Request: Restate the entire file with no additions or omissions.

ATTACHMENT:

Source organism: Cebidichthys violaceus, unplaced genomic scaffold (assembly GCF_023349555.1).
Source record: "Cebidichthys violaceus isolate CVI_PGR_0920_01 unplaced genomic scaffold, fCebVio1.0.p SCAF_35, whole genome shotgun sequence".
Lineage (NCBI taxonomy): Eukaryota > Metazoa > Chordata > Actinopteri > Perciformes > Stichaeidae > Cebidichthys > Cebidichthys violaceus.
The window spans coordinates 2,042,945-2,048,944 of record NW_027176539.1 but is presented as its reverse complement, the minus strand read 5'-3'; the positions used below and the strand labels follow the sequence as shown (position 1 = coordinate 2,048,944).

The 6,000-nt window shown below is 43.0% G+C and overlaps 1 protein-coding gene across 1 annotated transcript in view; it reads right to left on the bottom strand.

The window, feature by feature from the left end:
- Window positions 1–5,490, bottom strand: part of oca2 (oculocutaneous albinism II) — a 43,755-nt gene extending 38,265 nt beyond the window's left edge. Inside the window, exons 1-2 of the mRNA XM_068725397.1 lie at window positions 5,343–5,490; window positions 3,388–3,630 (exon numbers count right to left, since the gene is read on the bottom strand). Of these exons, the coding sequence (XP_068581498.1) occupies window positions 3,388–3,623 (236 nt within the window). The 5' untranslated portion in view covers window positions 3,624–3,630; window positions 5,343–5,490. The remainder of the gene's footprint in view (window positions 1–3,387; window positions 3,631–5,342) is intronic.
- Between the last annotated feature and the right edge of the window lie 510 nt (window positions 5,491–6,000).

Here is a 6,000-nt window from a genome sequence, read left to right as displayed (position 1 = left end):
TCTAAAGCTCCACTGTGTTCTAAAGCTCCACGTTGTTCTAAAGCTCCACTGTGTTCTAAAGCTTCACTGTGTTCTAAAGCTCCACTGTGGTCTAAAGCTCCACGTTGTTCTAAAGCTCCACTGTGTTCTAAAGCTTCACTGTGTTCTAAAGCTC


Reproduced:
Source organism: Cebidichthys violaceus, unplaced genomic scaffold (assembly GCF_023349555.1).
Source record: "Cebidichthys violaceus isolate CVI_PGR_0920_01 unplaced genomic scaffold, fCebVio1.0.p SCAF_35, whole genome shotgun sequence".
Lineage (NCBI taxonomy): Eukaryota > Metazoa > Chordata > Actinopteri > Perciformes > Stichaeidae > Cebidichthys > Cebidichthys violaceus.
The window spans coordinates 2,042,945-2,048,944 of record NW_027176539.1 but is presented as its reverse complement, the minus strand read 5'-3'; the positions used below and the strand labels follow the sequence as shown (position 1 = coordinate 2,048,944).

The 6,000-nt window shown below is 43.0% G+C and overlaps 1 protein-coding gene across 1 annotated transcript in view; it reads right to left on the bottom strand.

The window, feature by feature from the left end:
- Window positions 1–5,490, bottom strand: part of oca2 (oculocutaneous albinism II) — a 43,755-nt gene extending 38,265 nt beyond the window's left edge. Inside the window, exons 1-2 of the mRNA XM_068725397.1 lie at window positions 5,343–5,490; window positions 3,388–3,630 (exon numbers count right to left, since the gene is read on the bottom strand). Of these exons, the coding sequence (XP_068581498.1) occupies window positions 3,388–3,623 (236 nt within the window). The 5' untranslated portion in view covers window positions 3,624–3,630; window positions 5,343–5,490. The remainder of the gene's footprint in view (window positions 1–3,387; window positions 3,631–5,342) is intronic.
- Between the last annotated feature and the right edge of the window lie 510 nt (window positions 5,491–6,000).

Here is a 6,000-nt window from a genome sequence, read left to right as displayed (position 1 = left end):
TCTAAAGCTCCACTGTGTTCTAAAGCTCCACGTTGTTCTAAAGCTCCACTGTGTTCTAAAGCTTCACTGTGTTCTAAAGCTCCACTGTGGTCTAAAGCTCCACGTTGTTCTAAAGCTCCACTGTGTTCTAAAGCTTCACTGTGTTCTAAAGCTC